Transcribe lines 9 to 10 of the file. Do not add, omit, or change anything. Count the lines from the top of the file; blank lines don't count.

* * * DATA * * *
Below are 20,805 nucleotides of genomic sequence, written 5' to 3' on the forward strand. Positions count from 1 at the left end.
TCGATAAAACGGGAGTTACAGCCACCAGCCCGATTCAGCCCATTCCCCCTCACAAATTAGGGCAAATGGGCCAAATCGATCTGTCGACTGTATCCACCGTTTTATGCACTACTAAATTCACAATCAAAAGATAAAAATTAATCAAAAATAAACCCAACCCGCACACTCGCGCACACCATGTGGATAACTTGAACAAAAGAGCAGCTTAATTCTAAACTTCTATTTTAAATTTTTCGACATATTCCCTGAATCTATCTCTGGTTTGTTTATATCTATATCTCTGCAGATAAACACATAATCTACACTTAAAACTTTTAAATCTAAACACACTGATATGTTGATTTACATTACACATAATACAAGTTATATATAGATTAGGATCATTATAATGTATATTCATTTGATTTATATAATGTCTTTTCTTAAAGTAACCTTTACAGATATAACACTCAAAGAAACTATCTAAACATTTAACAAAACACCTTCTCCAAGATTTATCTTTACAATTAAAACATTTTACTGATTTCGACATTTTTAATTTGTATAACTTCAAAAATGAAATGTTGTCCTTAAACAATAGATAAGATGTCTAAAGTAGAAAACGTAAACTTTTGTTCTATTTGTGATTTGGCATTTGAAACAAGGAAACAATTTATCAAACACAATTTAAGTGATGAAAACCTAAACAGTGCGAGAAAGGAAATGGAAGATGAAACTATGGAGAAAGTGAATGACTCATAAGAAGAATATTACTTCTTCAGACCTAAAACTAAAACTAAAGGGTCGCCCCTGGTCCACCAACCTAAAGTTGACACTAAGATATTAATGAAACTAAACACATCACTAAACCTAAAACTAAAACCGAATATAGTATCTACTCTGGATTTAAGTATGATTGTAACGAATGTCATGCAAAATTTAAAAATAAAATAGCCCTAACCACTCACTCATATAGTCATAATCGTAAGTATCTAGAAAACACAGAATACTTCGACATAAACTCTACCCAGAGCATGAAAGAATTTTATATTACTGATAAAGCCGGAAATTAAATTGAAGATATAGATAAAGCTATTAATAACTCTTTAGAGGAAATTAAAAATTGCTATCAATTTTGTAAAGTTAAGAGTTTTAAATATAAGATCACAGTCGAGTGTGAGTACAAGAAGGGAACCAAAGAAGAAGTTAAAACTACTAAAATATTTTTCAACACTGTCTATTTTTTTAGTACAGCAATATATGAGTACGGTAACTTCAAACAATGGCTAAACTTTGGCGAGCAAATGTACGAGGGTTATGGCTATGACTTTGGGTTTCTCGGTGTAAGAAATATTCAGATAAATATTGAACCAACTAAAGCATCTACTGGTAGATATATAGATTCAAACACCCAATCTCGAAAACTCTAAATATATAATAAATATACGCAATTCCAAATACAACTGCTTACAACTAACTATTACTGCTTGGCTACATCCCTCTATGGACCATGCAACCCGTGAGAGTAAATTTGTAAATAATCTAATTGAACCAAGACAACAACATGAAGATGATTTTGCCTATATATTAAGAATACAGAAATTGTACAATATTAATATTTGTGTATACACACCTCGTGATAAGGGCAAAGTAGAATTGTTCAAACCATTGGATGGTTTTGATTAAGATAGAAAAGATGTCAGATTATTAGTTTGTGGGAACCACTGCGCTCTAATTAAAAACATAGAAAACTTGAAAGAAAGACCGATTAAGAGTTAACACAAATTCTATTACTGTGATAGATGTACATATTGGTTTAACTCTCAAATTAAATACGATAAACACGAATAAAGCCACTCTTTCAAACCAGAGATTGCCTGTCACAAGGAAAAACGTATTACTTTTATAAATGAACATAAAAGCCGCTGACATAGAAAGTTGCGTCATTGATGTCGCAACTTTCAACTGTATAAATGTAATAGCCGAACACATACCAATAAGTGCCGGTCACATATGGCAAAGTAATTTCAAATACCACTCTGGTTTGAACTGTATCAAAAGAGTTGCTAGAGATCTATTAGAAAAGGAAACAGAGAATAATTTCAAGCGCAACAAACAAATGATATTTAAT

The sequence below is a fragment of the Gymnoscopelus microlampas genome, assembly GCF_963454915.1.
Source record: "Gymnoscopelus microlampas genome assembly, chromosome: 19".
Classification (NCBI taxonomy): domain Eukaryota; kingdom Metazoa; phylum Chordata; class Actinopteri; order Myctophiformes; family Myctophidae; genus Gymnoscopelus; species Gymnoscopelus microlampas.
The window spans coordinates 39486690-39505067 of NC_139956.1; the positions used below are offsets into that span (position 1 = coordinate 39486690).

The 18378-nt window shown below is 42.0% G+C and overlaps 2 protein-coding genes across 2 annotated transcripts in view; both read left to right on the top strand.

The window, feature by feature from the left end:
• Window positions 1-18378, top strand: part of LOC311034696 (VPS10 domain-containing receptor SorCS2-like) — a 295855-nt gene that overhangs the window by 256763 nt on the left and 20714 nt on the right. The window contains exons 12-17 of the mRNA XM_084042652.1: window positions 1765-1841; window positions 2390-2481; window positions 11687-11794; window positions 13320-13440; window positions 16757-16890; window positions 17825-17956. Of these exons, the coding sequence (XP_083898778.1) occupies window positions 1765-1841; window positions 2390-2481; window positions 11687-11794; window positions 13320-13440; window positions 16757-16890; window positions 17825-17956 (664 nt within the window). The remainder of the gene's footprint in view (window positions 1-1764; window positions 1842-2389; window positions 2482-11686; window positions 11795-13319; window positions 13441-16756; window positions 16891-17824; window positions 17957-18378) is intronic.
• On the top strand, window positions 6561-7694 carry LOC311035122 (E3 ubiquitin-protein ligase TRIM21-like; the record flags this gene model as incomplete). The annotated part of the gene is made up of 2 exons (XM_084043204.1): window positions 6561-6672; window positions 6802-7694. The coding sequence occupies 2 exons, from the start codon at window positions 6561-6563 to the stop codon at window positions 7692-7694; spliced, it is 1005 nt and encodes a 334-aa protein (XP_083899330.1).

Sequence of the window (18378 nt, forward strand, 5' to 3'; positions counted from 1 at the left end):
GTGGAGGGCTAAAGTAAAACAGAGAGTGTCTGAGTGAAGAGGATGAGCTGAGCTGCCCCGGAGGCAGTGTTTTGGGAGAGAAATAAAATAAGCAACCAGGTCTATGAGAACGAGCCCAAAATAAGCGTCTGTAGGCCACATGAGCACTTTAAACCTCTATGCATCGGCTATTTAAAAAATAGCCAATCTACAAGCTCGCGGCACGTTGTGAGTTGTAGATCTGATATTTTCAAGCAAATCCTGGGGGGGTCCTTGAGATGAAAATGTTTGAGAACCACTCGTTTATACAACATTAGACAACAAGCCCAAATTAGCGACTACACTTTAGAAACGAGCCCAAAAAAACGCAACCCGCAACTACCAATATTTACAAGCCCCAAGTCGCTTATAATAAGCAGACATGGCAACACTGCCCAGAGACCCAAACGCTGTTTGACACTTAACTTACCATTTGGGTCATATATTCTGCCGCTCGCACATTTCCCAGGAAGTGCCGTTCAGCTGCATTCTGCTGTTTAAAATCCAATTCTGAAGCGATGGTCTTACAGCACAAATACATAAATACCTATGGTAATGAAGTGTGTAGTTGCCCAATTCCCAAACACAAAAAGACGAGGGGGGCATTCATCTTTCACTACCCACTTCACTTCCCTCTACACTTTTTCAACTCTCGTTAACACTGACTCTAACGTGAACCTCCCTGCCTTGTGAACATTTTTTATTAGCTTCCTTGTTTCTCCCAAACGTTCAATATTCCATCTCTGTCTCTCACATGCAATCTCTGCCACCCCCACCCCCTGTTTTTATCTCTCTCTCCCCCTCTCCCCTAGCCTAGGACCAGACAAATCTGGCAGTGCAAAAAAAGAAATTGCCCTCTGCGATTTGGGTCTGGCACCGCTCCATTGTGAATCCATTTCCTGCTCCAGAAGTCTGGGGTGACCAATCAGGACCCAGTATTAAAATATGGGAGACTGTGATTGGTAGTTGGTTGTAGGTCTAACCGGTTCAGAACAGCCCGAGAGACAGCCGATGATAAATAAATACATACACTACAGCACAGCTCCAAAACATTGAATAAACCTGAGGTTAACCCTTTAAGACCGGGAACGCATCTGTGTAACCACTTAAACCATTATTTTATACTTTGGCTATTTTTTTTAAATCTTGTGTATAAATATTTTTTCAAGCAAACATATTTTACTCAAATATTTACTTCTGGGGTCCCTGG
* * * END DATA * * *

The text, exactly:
• Window positions 1-18378, top strand: part of LOC311034696 (VPS10 domain-containing receptor SorCS2-like) — a 295855-nt gene that overhangs the window by 256763 nt on the left and 20714 nt on the right. The window contains exons 12-17 of the mRNA XM_084042652.1: window positions 1765-1841; window positions 2390-2481; window positions 11687-11794; window positions 13320-13440; window positions 16757-16890; window positions 17825-17956. Of these exons, the coding sequence (XP_083898778.1) occupies window positions 1765-1841; window positions 2390-2481; window positions 11687-11794; window positions 13320-13440; window positions 16757-16890; window positions 17825-17956 (664 nt within the window). The remainder of the gene's footprint in view (window positions 1-1764; window positions 1842-2389; window positions 2482-11686; window positions 11795-13319; window positions 13441-16756; window positions 16891-17824; window positions 17957-18378) is intronic.
• On the top strand, window positions 6561-7694 carry LOC311035122 (E3 ubiquitin-protein ligase TRIM21-like; the record flags this gene model as incomplete). The annotated part of the gene is made up of 2 exons (XM_084043204.1): window positions 6561-6672; window positions 6802-7694. The coding sequence occupies 2 exons, from the start codon at window positions 6561-6563 to the stop codon at window positions 7692-7694; spliced, it is 1005 nt and encodes a 334-aa protein (XP_083899330.1).